Research Handbook on the Globalization of Chinese Firms
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Research Handbook on the Globalization of Chinese Firms

Edited by Craig C. Julian, Zafar U. Ahmed and Junqian Xu

This comprehensive research Handbook encompasses an expansive range of perspectives on the globalization process of Chinese firms. Eminent global scholars provide contributions on a variety of topics, including: • industrial innovation; • technological innovation and learning; • the performance of Chinese international joint ventures,; • the global consumer; • Foreign Direct Investment (FDI) including barriers to FDI and FDI in China’s hinterland areas; • the globalization of Chinese business practices in Africa; • the Human Resource Management Transfer Process; • Corporate Information Disclosure in China’s Stock Market; and • the home employment effect.
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Chapter 6: An African perspective of the globalization of Chinese business practices

Gido Mapunda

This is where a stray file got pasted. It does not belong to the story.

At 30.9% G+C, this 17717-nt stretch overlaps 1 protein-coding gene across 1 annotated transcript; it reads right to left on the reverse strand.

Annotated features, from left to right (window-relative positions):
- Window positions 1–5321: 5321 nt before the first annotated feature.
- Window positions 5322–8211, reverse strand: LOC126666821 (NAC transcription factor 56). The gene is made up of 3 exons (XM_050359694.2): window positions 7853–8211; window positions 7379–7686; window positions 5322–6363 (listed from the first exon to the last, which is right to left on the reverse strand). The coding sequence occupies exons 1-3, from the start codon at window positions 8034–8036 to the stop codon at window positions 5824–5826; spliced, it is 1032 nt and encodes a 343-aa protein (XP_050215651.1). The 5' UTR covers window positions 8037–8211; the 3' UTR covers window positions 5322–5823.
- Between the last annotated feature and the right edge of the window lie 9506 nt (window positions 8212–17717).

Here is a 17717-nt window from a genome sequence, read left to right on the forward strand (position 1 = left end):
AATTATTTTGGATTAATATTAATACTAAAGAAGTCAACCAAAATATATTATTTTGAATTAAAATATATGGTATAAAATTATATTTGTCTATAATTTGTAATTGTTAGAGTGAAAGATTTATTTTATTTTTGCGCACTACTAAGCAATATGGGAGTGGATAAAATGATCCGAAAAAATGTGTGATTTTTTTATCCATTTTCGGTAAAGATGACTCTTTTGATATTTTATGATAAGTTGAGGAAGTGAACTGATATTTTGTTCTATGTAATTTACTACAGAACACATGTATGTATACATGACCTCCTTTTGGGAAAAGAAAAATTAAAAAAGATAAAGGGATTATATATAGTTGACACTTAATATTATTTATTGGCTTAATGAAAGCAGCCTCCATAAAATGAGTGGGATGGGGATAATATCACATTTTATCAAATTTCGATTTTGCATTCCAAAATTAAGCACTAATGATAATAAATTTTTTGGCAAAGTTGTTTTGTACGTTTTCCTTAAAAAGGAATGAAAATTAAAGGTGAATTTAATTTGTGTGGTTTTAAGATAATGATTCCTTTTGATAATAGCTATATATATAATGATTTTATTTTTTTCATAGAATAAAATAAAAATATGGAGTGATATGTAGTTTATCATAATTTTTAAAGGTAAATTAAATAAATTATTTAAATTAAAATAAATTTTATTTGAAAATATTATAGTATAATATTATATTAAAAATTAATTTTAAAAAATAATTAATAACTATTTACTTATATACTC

This conceptual and empirical chapter examines three Chinese small business enterprises located in neighbouring countries of Tanzania and Zambia. The businesses are: a restaurant (in Tanzania), a poultry farm (in Zambia) and a retail/wholesale shop (in Tanzania). The chapter looks at the socio-economic implications of Chinese investments in Africa with a special focus on Chinese small business enterprises in Africa. The purpose of this study was to explore small Chinese business enterprises in Africa. In doing so, the study identified the following aims: socio-economic impactions of Chinese business enterprises in Africa; issues and challenges facing small African business enterprises; the role of African governments; and future directions for (small) African business enterprises. In this chapter, the terms Chinese investments and Chinese business enterprises are used synonymously. Chinese investments in Africa, whether operated by large corporations or individuals, have significant implications on relationships not only between China and Africa but also between the East (China in particular) and the West. Historically, countries in Sub-Sahara Africa were colonized by Western imperialists. The record of economic development and social advancement in these countries was less than satisfactory under colonial rule. Arguably, (ordinary) citizens in these countries hoped the economic fortunes would change positively if and when their countries gained independence. However, gaining independence from former colonial rulers did not deliver economic development and prosperity to the majority of the masses in these countries.

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